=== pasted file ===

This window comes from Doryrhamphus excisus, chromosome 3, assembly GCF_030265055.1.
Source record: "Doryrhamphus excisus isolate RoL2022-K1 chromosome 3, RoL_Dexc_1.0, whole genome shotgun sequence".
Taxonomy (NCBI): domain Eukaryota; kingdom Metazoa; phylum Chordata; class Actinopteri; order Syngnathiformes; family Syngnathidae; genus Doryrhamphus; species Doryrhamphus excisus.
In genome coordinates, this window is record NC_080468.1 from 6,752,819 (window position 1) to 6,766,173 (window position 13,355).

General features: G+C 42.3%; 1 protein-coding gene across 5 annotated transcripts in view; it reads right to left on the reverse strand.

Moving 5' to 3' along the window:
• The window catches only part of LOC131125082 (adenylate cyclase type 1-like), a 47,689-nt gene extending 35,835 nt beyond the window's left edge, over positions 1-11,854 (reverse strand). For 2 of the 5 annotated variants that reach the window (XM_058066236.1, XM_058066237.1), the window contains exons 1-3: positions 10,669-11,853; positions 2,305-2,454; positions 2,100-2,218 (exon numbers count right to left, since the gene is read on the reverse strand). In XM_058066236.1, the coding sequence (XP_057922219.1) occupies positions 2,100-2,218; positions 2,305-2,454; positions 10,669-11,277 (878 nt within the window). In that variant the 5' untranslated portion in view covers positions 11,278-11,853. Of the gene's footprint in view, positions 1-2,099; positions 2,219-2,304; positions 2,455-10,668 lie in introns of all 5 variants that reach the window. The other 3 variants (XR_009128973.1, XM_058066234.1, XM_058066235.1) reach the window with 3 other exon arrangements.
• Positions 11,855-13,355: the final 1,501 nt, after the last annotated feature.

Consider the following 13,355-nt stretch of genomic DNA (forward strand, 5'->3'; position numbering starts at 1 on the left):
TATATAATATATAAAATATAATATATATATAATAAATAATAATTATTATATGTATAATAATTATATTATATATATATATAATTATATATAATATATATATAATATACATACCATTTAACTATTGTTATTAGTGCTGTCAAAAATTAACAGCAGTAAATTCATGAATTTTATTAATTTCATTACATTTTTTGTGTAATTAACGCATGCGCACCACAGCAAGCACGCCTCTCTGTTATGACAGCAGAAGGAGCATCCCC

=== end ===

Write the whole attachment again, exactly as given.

This window comes from Doryrhamphus excisus, chromosome 3, assembly GCF_030265055.1.
Source record: "Doryrhamphus excisus isolate RoL2022-K1 chromosome 3, RoL_Dexc_1.0, whole genome shotgun sequence".
Taxonomy (NCBI): domain Eukaryota; kingdom Metazoa; phylum Chordata; class Actinopteri; order Syngnathiformes; family Syngnathidae; genus Doryrhamphus; species Doryrhamphus excisus.
In genome coordinates, this window is record NC_080468.1 from 6,752,819 (window position 1) to 6,766,173 (window position 13,355).

General features: G+C 42.3%; 1 protein-coding gene across 5 annotated transcripts in view; it reads right to left on the reverse strand.

Moving 5' to 3' along the window:
• The window catches only part of LOC131125082 (adenylate cyclase type 1-like), a 47,689-nt gene extending 35,835 nt beyond the window's left edge, over positions 1-11,854 (reverse strand). For 2 of the 5 annotated variants that reach the window (XM_058066236.1, XM_058066237.1), the window contains exons 1-3: positions 10,669-11,853; positions 2,305-2,454; positions 2,100-2,218 (exon numbers count right to left, since the gene is read on the reverse strand). In XM_058066236.1, the coding sequence (XP_057922219.1) occupies positions 2,100-2,218; positions 2,305-2,454; positions 10,669-11,277 (878 nt within the window). In that variant the 5' untranslated portion in view covers positions 11,278-11,853. Of the gene's footprint in view, positions 1-2,099; positions 2,219-2,304; positions 2,455-10,668 lie in introns of all 5 variants that reach the window. The other 3 variants (XR_009128973.1, XM_058066234.1, XM_058066235.1) reach the window with 3 other exon arrangements.
• Positions 11,855-13,355: the final 1,501 nt, after the last annotated feature.

Consider the following 13,355-nt stretch of genomic DNA (forward strand, 5'->3'; position numbering starts at 1 on the left):
TATATAATATATAAAATATAATATATATATAATAAATAATAATTATTATATGTATAATAATTATATTATATATATATATAATTATATATAATATATATATAATATACATACCATTTAACTATTGTTATTAGTGCTGTCAAAAATTAACAGCAGTAAATTCATGAATTTTATTAATTTCATTACATTTTTTGTGTAATTAACGCATGCGCACCACAGCAAGCACGCCTCTCTGTTATGACAGCAGAAGGAGCATCCCC